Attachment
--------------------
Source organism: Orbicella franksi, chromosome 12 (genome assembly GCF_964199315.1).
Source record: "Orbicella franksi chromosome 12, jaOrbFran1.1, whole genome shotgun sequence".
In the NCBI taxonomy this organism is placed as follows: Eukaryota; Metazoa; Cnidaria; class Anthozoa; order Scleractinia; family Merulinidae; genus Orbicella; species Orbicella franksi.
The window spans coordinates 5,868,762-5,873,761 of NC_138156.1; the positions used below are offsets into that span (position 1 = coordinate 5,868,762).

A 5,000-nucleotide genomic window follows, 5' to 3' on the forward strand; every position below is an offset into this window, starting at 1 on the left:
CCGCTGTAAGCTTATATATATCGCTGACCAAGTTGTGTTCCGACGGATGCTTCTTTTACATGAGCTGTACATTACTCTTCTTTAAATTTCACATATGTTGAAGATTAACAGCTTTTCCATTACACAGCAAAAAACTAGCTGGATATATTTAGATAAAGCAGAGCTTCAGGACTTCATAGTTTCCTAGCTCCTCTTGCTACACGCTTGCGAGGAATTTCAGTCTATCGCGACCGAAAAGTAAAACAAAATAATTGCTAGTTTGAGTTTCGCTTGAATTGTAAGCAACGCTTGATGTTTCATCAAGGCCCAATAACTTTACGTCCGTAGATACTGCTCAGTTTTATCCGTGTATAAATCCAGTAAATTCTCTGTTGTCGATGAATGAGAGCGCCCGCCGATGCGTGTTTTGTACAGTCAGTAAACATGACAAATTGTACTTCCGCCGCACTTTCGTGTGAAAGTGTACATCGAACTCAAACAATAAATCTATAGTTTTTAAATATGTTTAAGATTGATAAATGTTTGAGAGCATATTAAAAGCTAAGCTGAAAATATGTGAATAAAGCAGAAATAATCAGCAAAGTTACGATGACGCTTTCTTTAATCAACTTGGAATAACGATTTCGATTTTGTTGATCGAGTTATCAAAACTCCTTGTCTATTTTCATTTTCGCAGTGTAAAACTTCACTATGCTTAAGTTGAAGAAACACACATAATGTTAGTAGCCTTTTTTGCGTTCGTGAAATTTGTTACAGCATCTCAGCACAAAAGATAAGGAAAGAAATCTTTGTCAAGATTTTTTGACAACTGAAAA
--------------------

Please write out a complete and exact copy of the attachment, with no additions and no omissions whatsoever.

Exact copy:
Source organism: Orbicella franksi, chromosome 12 (genome assembly GCF_964199315.1).
Source record: "Orbicella franksi chromosome 12, jaOrbFran1.1, whole genome shotgun sequence".
In the NCBI taxonomy this organism is placed as follows: Eukaryota; Metazoa; Cnidaria; class Anthozoa; order Scleractinia; family Merulinidae; genus Orbicella; species Orbicella franksi.
The window spans coordinates 5,868,762-5,873,761 of NC_138156.1; the positions used below are offsets into that span (position 1 = coordinate 5,868,762).

A 5,000-nucleotide genomic window follows, 5' to 3' on the forward strand; every position below is an offset into this window, starting at 1 on the left:
CCGCTGTAAGCTTATATATATCGCTGACCAAGTTGTGTTCCGACGGATGCTTCTTTTACATGAGCTGTACATTACTCTTCTTTAAATTTCACATATGTTGAAGATTAACAGCTTTTCCATTACACAGCAAAAAACTAGCTGGATATATTTAGATAAAGCAGAGCTTCAGGACTTCATAGTTTCCTAGCTCCTCTTGCTACACGCTTGCGAGGAATTTCAGTCTATCGCGACCGAAAAGTAAAACAAAATAATTGCTAGTTTGAGTTTCGCTTGAATTGTAAGCAACGCTTGATGTTTCATCAAGGCCCAATAACTTTACGTCCGTAGATACTGCTCAGTTTTATCCGTGTATAAATCCAGTAAATTCTCTGTTGTCGATGAATGAGAGCGCCCGCCGATGCGTGTTTTGTACAGTCAGTAAACATGACAAATTGTACTTCCGCCGCACTTTCGTGTGAAAGTGTACATCGAACTCAAACAATAAATCTATAGTTTTTAAATATGTTTAAGATTGATAAATGTTTGAGAGCATATTAAAAGCTAAGCTGAAAATATGTGAATAAAGCAGAAATAATCAGCAAAGTTACGATGACGCTTTCTTTAATCAACTTGGAATAACGATTTCGATTTTGTTGATCGAGTTATCAAAACTCCTTGTCTATTTTCATTTTCGCAGTGTAAAACTTCACTATGCTTAAGTTGAAGAAACACACATAATGTTAGTAGCCTTTTTTGCGTTCGTGAAATTTGTTACAGCATCTCAGCACAAAAGATAAGGAAAGAAATCTTTGTCAAGATTTTTTGACAACTGAAAA